Most ER physicians would agree with you: they don't want to treat minor problems. Some ERs use physician assistants or nurse practitioners to treat minor injuries. Patients still face the high ER fees, however. Some communities have urgent care centers that cost much less than ERs. Urgent care centers usually have few physicians and more PAs and NPs. Unfortunately, too few urgent care centers exist. Some areas don't allow them, and in other areas they went bankrupt (often from being unable to collect their bills).

Posted by: Dr. T | Apr 28, 2008 3:47:35 PM

I think a lot of this can be traced to five factors

1) anti-rationalism - rational thought is attacked by the post-modernists and all the idiots who are educated by them (read: too many school teachers)

2) lack of scientific education - again, our education system is not doing its job.

3) lack of trust in authority - while somewhat justified, too often this sentiment results in "throwing out the baby with the bathwater"

4) the desire for a cure when allopathic medicine doesn't have one. This is alot more common than one might think. Lots of folks are going around with undiagnosable problems which cause them pain or problems. They seek a solution.

5) lack of organized religion in many peoples' lives. Without a single authority on things non-scientific, people look for magic all over the place.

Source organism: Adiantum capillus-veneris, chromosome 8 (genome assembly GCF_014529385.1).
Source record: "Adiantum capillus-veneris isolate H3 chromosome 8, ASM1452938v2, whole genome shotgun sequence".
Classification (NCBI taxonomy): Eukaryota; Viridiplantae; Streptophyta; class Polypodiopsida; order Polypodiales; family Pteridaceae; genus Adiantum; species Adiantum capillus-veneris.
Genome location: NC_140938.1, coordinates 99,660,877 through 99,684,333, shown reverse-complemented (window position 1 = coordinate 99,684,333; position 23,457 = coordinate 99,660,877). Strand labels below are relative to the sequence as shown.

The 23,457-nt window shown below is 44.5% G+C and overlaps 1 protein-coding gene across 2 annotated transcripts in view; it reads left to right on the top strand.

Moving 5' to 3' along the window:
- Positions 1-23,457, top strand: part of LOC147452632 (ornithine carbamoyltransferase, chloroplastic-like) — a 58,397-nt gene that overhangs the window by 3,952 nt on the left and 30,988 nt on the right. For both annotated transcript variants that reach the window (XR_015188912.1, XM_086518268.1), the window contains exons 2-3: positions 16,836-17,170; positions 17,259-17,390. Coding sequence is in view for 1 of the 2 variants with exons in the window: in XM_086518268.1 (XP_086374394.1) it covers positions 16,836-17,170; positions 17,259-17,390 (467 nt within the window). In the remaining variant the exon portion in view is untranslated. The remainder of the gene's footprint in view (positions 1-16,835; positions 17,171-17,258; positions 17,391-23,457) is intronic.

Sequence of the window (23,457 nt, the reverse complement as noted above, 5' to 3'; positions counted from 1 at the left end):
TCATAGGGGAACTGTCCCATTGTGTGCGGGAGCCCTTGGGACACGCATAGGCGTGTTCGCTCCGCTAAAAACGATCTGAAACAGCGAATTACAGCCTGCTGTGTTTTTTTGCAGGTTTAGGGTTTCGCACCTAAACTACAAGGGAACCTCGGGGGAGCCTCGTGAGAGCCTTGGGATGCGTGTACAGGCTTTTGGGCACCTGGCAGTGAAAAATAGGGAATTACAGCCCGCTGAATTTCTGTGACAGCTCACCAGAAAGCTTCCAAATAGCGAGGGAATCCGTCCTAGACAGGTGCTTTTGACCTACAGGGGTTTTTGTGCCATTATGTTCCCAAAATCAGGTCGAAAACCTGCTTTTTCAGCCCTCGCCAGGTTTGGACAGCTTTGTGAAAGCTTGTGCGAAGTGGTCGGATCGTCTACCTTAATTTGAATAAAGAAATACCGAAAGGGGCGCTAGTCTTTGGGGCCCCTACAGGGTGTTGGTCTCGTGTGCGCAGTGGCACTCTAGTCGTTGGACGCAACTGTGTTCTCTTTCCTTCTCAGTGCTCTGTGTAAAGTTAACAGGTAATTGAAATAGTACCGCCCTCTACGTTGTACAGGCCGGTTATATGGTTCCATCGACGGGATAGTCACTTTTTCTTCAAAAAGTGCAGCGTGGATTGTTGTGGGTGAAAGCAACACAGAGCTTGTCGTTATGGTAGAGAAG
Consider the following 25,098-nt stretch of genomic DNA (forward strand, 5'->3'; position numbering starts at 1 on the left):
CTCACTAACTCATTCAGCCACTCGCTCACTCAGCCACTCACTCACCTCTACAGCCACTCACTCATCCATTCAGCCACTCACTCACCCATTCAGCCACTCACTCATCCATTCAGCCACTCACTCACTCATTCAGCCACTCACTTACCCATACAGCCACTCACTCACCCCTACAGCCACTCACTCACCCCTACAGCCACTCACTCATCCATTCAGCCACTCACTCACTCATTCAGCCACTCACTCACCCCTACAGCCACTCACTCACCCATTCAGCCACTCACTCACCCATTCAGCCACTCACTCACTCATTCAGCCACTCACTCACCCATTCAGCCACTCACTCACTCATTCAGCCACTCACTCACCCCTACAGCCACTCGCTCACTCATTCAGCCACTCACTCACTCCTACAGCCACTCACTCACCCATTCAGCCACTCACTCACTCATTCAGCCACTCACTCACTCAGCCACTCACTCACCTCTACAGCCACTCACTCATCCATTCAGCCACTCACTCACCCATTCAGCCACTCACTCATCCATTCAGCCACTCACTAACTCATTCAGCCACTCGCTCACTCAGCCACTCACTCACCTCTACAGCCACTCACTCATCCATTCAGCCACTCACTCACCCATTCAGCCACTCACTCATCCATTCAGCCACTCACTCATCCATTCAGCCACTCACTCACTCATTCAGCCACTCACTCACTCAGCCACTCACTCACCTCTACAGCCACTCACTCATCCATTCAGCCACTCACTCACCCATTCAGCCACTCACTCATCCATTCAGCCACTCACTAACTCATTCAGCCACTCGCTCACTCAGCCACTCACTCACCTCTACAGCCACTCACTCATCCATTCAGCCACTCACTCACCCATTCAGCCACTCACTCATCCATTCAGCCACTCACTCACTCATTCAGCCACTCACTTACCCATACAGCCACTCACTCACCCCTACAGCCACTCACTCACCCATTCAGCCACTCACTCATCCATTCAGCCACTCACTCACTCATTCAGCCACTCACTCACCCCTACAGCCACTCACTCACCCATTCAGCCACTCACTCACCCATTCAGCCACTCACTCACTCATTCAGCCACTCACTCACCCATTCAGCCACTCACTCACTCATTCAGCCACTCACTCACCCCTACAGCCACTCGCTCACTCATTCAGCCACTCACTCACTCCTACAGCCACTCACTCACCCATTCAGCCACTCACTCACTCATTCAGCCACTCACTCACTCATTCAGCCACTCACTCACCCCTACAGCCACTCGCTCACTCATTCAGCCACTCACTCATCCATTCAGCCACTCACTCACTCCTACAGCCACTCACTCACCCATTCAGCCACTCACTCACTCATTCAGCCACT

Posted by: John Moore | Apr 28, 2008 6:32:02 PM

You seem to be assuming the potential for competition where it doesn't exist. Two doctors can compete for your business on their labor charges but it's unlikely they will have greatly different yet both clinically proven treatments for the same complaint. Science is funny that way. It's like complaining that we have no competion in the market for sunlight.

Posted by: epobirs | Apr 28, 2008 9:44:31 PM

How do you have a board of scientific examiners for a discipline that has no science behind it.

Perhaps the same way the UN can mandate that the world spends several dozen billion dollars fighting CO2 release?

Posted by: Scott | Apr 29, 2008 1:26:10 AM

Placebo is highly effective. Not something that should be charged hundreds of dollars for however. But I suppose that is just to create the illusion so the placebo actually works?

Posted by: la petite chou chou | Apr 29, 2008 6:36:52 PM